My 25-Year Old TV Set

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Twenty five years ago today, I walked into the old Highland Superstore on Michigan Avenue in the west end of Dearborn. A little while later, I walked out with my first color television set and my first video cassette recorder.

The VCR is long gone, replaced by a DVD/VHS player and a newer VCR, but the television has survived. This MGA CS-1946 model celebrates its 25th birthday today, with its picture and sound as good as the day I bought it.

It seems a little strange to celebrate the 25th birthday of a television set, but it has been the messenger for countless hours of entertaining and stimulating viewing.

That TV watching has included many movies, including VHS and DVD presentations of films that I first enjoyed at the Detroit Film Theatre, Michigan Theater, and Redford Theatre.

I was very excited back in 1989 to join the TV/VCR crowd. My very first movie was the poignant science fiction adventure Cocoon. I was actually watching a movie of my own choosing in my own home.

Soon I was making steady trips to the Blockbuster stores to explore the wide range of home entertainment options that I now had. I had just started regularly attending the Detroit Film Theatre, so I paid close attention to the foreign language section.

I remember several times renting a copy of Lola Montès from a Blockbuster store on Telegraph Road in Dearborn Heights. Even in that small format, its dramatic widescreen power impressed me.

During the summer of 1989, I remember renting other movies, helping me to discover and rediscover films that I had only read about or seen many years before in a theater or on regular television.

I also started taping shows, including every minute of the Detroit Pistons’ first NBA championship in June 1989. I just finished my annual spring cleaning, and the Maybe Someday category of items in my basement includes a big box of videotapes that I hope to watch again (or, I confess, for the first time).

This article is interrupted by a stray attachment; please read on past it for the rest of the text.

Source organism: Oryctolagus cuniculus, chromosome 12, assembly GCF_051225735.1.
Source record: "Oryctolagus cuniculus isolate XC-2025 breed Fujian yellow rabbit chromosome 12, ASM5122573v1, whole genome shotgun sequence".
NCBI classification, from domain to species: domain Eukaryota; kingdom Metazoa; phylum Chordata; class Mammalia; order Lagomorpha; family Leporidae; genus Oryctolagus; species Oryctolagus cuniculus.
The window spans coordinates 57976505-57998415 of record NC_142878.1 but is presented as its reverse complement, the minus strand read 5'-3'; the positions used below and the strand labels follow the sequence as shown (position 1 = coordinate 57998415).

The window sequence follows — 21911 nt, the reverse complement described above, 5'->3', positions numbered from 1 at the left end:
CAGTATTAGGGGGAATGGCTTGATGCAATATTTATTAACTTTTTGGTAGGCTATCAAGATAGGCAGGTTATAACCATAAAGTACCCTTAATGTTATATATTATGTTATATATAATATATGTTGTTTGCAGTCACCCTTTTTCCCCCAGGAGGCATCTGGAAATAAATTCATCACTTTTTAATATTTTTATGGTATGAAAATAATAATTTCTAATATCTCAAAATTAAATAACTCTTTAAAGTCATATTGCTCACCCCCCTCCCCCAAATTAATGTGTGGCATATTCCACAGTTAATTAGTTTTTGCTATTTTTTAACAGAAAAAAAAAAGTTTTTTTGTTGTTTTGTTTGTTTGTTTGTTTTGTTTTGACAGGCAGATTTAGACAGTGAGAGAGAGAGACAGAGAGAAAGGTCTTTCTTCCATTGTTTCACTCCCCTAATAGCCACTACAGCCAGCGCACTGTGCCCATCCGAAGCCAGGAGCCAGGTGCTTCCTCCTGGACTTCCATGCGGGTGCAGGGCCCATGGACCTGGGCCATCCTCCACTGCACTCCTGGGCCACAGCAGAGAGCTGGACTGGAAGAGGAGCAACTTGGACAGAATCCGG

The purchase of the television and VCR in 1989 was also the first time I used a credit card, and unfortunately not my last. All I’ll say about that is that it’s possible to spend a lot of money with a credit card, and also possible to get rid of credit card debt, if you’re willing to watch your savings drop dramatically.

The 19-inch MGA television cost me $337 and the Magnavox VR-9722 VCR was $299.98. Today at Best Buy that kind of money would buy me a 32-inch Samsung high definition television and almost any of the regular DVD or DVD/VCR players that Best Buy sells.

The passage of time since May 1989 has seen many changes in the home video industry. Highland Superstores have been gone for a long time, replaced mainly by Best Buy. Most Blockbuster stores have closed, as consumers have moved towards on-demand services that deliver through cable stations, the computer, and the mail.

In the last year, I’ve gone with the minimum cable package, which includes much classic television and a good variety of old movies with commercials. If I want to see an uncut movie, I usually go to Amazon.com, the Warner Archive Instant service, a VHS tape, or a DVD.

Meanwhile, my old MGA TV set sits quietly in the corner, providing the same kind of friendly continuity as other items I’ve had for decades, like my chest of drawers and bed.

(Photo shows Mr. Moto Takes a Chance (1938) on the Movies TV Network.)

MGA CS-1946 television, May 4, 2014

MGA CS-1946 television, May 4, 2014

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Copyright © 2014 by Robert Hollberg Smith, Jr.

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